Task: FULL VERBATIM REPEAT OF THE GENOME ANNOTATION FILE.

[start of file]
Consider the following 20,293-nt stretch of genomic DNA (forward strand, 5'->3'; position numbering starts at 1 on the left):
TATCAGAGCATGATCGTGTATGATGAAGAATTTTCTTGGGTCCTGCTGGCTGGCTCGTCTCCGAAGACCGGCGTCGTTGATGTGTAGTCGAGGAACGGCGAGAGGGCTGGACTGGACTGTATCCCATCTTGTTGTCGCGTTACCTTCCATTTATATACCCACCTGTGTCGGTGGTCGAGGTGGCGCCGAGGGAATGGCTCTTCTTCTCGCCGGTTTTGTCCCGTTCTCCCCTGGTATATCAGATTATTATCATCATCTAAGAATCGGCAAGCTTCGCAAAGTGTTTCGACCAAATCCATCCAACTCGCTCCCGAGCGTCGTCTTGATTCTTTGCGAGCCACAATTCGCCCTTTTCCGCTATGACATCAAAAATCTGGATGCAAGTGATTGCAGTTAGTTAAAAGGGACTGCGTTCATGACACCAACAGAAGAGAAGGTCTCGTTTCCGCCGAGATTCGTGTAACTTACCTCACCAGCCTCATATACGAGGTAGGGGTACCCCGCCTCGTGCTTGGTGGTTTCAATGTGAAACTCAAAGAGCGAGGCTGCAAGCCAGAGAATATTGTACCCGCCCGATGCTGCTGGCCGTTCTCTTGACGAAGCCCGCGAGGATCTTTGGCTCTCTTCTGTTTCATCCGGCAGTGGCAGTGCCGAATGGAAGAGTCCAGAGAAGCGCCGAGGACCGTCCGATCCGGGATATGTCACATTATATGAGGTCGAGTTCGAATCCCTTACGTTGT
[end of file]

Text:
Consider the following 20,293-nt stretch of genomic DNA (forward strand, 5'->3'; position numbering starts at 1 on the left):
TATCAGAGCATGATCGTGTATGATGAAGAATTTTCTTGGGTCCTGCTGGCTGGCTCGTCTCCGAAGACCGGCGTCGTTGATGTGTAGTCGAGGAACGGCGAGAGGGCTGGACTGGACTGTATCCCATCTTGTTGTCGCGTTACCTTCCATTTATATACCCACCTGTGTCGGTGGTCGAGGTGGCGCCGAGGGAATGGCTCTTCTTCTCGCCGGTTTTGTCCCGTTCTCCCCTGGTATATCAGATTATTATCATCATCTAAGAATCGGCAAGCTTCGCAAAGTGTTTCGACCAAATCCATCCAACTCGCTCCCGAGCGTCGTCTTGATTCTTTGCGAGCCACAATTCGCCCTTTTCCGCTATGACATCAAAAATCTGGATGCAAGTGATTGCAGTTAGTTAAAAGGGACTGCGTTCATGACACCAACAGAAGAGAAGGTCTCGTTTCCGCCGAGATTCGTGTAACTTACCTCACCAGCCTCATATACGAGGTAGGGGTACCCCGCCTCGTGCTTGGTGGTTTCAATGTGAAACTCAAAGAGCGAGGCTGCAAGCCAGAGAATATTGTACCCGCCCGATGCTGCTGGCCGTTCTCTTGACGAAGCCCGCGAGGATCTTTGGCTCTCTTCTGTTTCATCCGGCAGTGGCAGTGCCGAATGGAAGAGTCCAGAGAAGCGCCGAGGACCGTCCGATCCGGGATATGTCACATTATATGAGGTCGAGTTCGAATCCCTTACGTTGT